Virtual Cruising: Young Cruisers’ Association


Have A Seat At Our Table…

A magnificently beautiful awakening occurs in a soul when one feels they have been met with acceptance. Some seek it, some offer it, and many of us look to do both. Regardless of who anyone is – their social status, career achievements, outward appearance of confidence, ego, et cetera – I’ve always found it intriguing the inherent need to still be accepted on some level. And it’s perfectly okay. It has also been observed one can be welcomed yet not quite fully accepted in some circles. There is a difference between being “welcomed” and “accepted.” But why should there be? We all want to feel welcomed, but do we then seek acceptance as well? What matters more? And do we place higher value on one over the other?

Okay, I’m getting in deep here..I’ll drop the psychology discussion for now. The reason for these opening thoughts is since finding myself in the marine industry in 2009, meeting Bob Bitchin in Jack London Square in 2011, and now getting involved in this fine publication, I am continuously intrigued by the dynamics which make boaters such a diverse community, yet curious why there are so many segments which still seem to be seeking acceptance, or are not welcomed among others. Ultimately, boaters are all bound by one common thread: the love of water and the need to be on it.  So, why then should ones appearance, the size or condition of their boat, or the amount of nautical miles under their belt make any difference in where they should be accepted or welcomed? If you answered, “it shouldn’t,” then you are damn right. It shouldn’t.  But unfortunately in some areas it does. But not here. Everyone is welcome at our table.  

Latitudes & Attitudes was started in 1997 after Bob Bitchin and lovely new wife Jody completed their journeys aboard The Lost Soul, meeting countless cruisers around the globe and realizing the welcoming attitude and acceptance they felt wherever they went…well, almost. You see, Bob was never one for polos and long sleeves. He’s the cutoff t-shirt type. And, of course, then, there are the tattoos. And earrings, gold chains, and rings. There were stops along the way where Bob & Jody were not always welcomed in a harbor, a transient slip at a yacht club, or given a seat at the table. So they moved on and found another place to tie up. Sad, really, when you think about it. And as the magazine grew popular with fellow cruisers and became an outlet to tell their stories of adventure and discovery, Bob and Jody still found themselves met in some places with a less-than-welcome attitude. Bob told me once that it wasn’t until the magazine grew so large in popularity and the industry forced to take notice that he was suddenly welcomed into certain yacht clubs and social circles among peers. However, and I love this part, at this point Bob simply said, “screw it;” he didn’t want a seat at their table anymore. He had decided to make his own table and invite all cruisers to it.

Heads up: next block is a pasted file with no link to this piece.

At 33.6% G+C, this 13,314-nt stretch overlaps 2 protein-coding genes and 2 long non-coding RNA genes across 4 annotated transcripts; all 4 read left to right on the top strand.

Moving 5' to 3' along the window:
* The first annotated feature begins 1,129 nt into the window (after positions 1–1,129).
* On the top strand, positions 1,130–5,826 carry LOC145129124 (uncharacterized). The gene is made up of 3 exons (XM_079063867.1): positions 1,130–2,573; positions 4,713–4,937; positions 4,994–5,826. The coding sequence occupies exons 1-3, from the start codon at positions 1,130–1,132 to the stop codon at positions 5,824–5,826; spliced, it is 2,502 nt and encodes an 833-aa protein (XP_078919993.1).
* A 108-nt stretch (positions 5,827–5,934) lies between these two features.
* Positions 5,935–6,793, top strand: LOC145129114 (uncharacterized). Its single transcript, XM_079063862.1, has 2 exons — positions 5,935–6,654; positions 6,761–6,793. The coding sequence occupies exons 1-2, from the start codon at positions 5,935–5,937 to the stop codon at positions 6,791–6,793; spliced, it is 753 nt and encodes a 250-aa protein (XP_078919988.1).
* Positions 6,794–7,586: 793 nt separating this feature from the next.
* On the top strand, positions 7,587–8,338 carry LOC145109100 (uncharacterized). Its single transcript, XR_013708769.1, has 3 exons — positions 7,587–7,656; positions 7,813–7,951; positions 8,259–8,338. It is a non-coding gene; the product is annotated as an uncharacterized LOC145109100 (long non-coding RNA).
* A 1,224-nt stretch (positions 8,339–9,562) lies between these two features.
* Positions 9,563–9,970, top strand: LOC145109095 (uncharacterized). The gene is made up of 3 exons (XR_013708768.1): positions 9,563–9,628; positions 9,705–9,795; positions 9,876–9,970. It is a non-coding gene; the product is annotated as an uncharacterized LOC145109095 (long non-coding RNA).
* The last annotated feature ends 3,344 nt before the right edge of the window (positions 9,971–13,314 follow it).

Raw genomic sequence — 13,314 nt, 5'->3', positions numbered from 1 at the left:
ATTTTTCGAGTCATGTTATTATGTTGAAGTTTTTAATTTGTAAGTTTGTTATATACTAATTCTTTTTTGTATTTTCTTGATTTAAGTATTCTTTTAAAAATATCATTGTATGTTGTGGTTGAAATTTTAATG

Read the FULL STORY and see more great photos – click here!

Leave a Reply

Related Posts

Catching up with The Sailing Brothers

Luke and Adam Martin are brothers from Cardiff, South Wales in the United Kingdom. Their story is not just about sailing. It’s a testament to the human spirit’s capacity for resilience, courage, and adventure. As they progress from the tranquil waters of the Bristol Channel to the vast expanse of the Pacific Ocean, their tale unfolds with every wave and wind gust. The brother’s love of sailing traces back to their childhood, where they sailed dinghies with their father.

Read More »

Fernandina Beach

Word spreads quickly amongst cruisers when a safe anchorage is discovered, or a friendly harbor is found.Safe, all-weather, predictable inlets are also high on the list of information to share. It just so happens all three of these features exist in the St. Mary’s River dividing the states of Florida and Georgia.The St. Mary’s River inlet separating Florida and Georgia, carries 45 feet at mean low water through its wide well marked entrance.

Read More »

Surviving Hurricanes

Hurricanes, who doesn’t love a good hurricane? Just about every boater on the planet! Like death and taxes, we all have to deal with them at one time or another. In my case, in 25 years living on the Gulf Coast I have had to deal with 5. The last one being Hurricane Michael!  So how do we as boaters decide what to do to save our boats? Anyone you ask has their own answer. Then some beast like Michael shows up. It didn’t matter what you did or where you were unless you were 100 miles away, your boat is toast. 

Read More »



Current Magazine

Powered by  NauticEd